What are the advantages and disadvantages of this way of working?

See above (hahahahaha).

Has remote working resulted in anything unexpected, or that wouldn’t have happened without it?

Again, I’ve always worked remotely but with running a press, at least for me, group meetings did not really happen, except maybe when an author or a couple of editors wanted to Skype with me. There were essentially no “meetings,” for me, before COVID, partly because, from 2011 forward, I simply withdrew from all institutions and groups I used to work with as a professor and researcher. All I cared about was punctum. So I was used to everything that typically obtains with remote working, but during COVID the ubiquity of the Zoom meeting was an adjustment for me. I hated it so much at first: I felt like I was slipping into some sort of cognitive quicksand I couldn’t get out of. I felt like I was trapped in some sort of simulacrum of “being together.” My partner and I have a weekly get-together with 2 close friends and during COVID we did Zoom meetings instead. Every week I just wanted to kill myself because I hated it so much and I couldn’t wait for the Zoom to end. I always believed you could have meaningful relationships and good working relationships one to one via electronic media, whether phone, Skype, whatever, but I just didn’t believe you could have, for example, a productive workshop by Zoom. I didn’t think you could have 10, or 15, or 20 people, or even 4 (!) on a Zoom call and accomplish anything productive. I was wrong and that was a revelation for me. It felt weird at first, disorienting, and then it just felt natural. It worked, finally, after a period of adjustment. I also did not think attending seminars and conferences online would be at all interesting, or that giving presentations in Zoom meetings to groups of people could have any positive effect, and I was wrong. But you also have to practice a bit with how you do these things remotely because every mode of communication media requires different structures of address and exchange and also induces modes of comfort or lack of comfort, physically and psychically. I will say that attending a large conference, though, that is virtual, feels very weird and affectively estranging and lacking in life, somehow. You can hear some great presentations but there is no kinetic connection with other people’s minds as there is in more embodied conference spaces. I honestly can’t stand them and I’m traveling quite a bit over the next 2 months specifically because I want to be with other people in embodied dialogue and conversation, at conferences and other events. I realize this makes me a bad person with regard to the carbon footprint, but I have to admit, even though remote work has been my default for over 10 years now, I actually do really crave being with other people in embodied real time.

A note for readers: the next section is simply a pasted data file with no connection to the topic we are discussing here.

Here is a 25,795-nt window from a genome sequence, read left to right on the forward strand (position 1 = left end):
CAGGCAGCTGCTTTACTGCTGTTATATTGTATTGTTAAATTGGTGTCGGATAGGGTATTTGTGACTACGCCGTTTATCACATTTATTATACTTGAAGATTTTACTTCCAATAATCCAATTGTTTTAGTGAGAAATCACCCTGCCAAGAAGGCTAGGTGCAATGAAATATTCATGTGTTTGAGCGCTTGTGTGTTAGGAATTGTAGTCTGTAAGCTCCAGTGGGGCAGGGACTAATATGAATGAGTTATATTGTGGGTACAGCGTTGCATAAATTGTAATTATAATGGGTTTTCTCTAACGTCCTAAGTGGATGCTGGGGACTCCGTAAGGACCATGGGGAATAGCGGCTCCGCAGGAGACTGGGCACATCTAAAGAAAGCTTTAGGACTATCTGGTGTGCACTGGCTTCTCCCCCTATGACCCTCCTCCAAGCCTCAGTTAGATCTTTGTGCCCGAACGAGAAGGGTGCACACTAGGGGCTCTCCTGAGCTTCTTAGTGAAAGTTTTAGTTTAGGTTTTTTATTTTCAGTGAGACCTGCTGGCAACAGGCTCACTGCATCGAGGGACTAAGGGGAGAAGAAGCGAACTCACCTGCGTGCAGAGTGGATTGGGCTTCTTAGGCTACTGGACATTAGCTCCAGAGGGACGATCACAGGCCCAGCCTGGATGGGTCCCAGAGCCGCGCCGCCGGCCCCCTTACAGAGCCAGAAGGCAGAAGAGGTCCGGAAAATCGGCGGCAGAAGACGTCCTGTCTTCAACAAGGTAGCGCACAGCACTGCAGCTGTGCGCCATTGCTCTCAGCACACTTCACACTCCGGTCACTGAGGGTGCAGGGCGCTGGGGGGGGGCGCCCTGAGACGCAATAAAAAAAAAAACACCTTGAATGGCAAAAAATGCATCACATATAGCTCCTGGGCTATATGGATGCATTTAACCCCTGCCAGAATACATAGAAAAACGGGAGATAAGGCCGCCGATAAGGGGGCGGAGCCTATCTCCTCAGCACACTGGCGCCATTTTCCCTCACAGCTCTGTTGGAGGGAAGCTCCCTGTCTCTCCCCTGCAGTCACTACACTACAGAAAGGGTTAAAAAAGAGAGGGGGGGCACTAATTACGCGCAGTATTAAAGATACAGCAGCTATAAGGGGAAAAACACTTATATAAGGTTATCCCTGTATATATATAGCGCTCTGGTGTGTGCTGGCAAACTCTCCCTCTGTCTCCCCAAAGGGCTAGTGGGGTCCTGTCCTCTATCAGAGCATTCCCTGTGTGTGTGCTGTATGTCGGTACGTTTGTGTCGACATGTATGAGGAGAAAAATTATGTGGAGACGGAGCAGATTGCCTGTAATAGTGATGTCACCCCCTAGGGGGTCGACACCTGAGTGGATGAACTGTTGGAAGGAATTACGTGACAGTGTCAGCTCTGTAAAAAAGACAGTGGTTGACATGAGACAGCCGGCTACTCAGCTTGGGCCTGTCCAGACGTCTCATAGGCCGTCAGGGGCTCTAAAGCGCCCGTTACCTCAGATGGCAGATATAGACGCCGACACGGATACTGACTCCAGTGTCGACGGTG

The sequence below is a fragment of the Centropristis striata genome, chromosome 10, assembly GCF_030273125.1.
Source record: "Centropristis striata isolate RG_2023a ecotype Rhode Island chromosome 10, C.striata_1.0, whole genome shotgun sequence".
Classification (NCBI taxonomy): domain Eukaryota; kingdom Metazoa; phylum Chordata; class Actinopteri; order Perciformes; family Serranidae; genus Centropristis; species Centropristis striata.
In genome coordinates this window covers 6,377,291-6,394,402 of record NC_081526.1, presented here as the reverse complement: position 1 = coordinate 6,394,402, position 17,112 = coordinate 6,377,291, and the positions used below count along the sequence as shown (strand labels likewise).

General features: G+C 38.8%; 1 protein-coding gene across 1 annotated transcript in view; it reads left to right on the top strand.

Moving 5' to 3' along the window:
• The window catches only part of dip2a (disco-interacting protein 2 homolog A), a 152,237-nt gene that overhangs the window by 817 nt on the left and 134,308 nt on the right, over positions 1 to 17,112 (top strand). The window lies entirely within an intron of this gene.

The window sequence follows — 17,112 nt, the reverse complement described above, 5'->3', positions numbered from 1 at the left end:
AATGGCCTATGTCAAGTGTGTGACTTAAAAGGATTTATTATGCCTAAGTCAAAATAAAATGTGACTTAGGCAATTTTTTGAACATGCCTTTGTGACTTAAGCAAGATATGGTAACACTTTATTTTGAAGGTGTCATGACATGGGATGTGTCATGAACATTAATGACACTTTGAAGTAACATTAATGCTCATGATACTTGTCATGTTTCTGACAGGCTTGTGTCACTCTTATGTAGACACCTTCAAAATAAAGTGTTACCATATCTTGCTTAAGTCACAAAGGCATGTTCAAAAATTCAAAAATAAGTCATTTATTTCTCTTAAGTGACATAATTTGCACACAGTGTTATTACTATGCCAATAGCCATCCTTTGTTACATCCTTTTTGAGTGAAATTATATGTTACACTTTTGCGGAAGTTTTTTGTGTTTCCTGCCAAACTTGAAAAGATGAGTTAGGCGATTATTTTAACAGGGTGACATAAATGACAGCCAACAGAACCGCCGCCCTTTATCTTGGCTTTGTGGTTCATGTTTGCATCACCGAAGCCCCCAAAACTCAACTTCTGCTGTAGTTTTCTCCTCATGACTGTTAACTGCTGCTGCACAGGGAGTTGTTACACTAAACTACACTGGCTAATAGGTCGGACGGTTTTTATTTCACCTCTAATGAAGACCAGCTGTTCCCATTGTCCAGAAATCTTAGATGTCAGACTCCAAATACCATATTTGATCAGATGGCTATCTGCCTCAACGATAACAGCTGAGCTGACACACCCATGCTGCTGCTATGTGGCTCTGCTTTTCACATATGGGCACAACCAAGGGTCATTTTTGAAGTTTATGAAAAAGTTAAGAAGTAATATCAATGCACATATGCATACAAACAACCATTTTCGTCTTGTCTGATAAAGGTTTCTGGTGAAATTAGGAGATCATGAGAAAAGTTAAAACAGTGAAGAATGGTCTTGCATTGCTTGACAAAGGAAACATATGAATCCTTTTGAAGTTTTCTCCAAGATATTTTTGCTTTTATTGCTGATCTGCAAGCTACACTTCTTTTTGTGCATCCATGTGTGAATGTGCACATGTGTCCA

Has it prevented you from doing anything important? How did you work around that?

NOPE. Every single thing that can be done in person can be done virtually-remotely, even a family funeral. Or a wedding. Or a bedside vigil. Or a graduation. Or a family reunion. I could go on and on. These are all real examples of what happened during the pandemic and they are all things that would have been considered wrong and lacking in substance before COVID, which taught us otherwise. My fondest COVID memory is when my neighbors organized a weekly event when everyone would come out on their upper floor balconies and sing and play music for each other. And I read many stories about this happening all over the world. This was also “remote” but also “intimate” within a land-based geographical space. COVID spurred a gorgeous inventiveness for community and relational formation across the world, and this is what catastrophe (such as war) always teaches even as it also destroys environments, dwellings, and relations. And we should celebrate that even as we find ourselves wishing everything could all be “in person” again. Turns out, it always was.


Banner Photo by Yifan Ma on Unsplash